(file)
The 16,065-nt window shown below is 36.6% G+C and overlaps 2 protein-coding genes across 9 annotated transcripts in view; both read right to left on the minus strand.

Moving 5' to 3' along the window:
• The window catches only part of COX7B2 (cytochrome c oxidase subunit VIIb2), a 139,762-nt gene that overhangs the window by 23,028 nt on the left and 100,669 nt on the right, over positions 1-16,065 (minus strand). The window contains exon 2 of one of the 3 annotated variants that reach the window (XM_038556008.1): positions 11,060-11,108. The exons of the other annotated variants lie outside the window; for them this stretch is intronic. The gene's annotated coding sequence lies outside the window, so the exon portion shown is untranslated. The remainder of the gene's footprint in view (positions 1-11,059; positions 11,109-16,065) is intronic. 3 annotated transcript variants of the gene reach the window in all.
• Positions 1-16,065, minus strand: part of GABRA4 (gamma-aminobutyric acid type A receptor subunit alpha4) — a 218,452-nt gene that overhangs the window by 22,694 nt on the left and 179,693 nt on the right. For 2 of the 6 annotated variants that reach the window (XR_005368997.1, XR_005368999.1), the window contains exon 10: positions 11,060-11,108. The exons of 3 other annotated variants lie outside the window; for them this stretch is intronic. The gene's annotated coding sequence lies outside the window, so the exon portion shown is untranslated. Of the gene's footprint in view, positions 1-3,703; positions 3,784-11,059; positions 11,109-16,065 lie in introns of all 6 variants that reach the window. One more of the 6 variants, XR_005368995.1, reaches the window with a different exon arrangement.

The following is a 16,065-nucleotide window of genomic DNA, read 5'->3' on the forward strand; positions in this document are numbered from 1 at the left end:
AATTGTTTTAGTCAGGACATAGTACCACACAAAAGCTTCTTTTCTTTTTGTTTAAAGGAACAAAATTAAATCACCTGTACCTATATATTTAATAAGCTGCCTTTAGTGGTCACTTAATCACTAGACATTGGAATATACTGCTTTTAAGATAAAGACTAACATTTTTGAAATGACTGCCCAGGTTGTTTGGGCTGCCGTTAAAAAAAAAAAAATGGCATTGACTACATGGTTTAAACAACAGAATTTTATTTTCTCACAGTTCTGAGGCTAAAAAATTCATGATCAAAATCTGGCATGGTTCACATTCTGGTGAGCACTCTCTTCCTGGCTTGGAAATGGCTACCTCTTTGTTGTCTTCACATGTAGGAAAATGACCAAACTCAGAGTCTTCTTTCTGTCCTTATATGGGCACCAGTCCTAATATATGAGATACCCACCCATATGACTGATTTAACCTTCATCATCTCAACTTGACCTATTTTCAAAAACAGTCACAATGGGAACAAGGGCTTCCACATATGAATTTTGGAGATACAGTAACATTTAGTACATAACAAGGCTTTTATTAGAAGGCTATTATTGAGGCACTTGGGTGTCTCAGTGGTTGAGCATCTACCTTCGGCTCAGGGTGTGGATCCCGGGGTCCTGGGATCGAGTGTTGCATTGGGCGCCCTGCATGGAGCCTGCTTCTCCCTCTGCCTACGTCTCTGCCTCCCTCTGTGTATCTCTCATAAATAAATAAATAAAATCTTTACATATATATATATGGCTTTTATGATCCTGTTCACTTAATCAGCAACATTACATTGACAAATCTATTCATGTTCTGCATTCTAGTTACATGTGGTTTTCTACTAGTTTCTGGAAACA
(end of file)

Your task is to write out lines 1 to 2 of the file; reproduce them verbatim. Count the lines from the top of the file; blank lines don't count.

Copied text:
The 16,065-nt window shown below is 36.6% G+C and overlaps 2 protein-coding genes across 9 annotated transcripts in view; both read right to left on the minus strand.

Moving 5' to 3' along the window: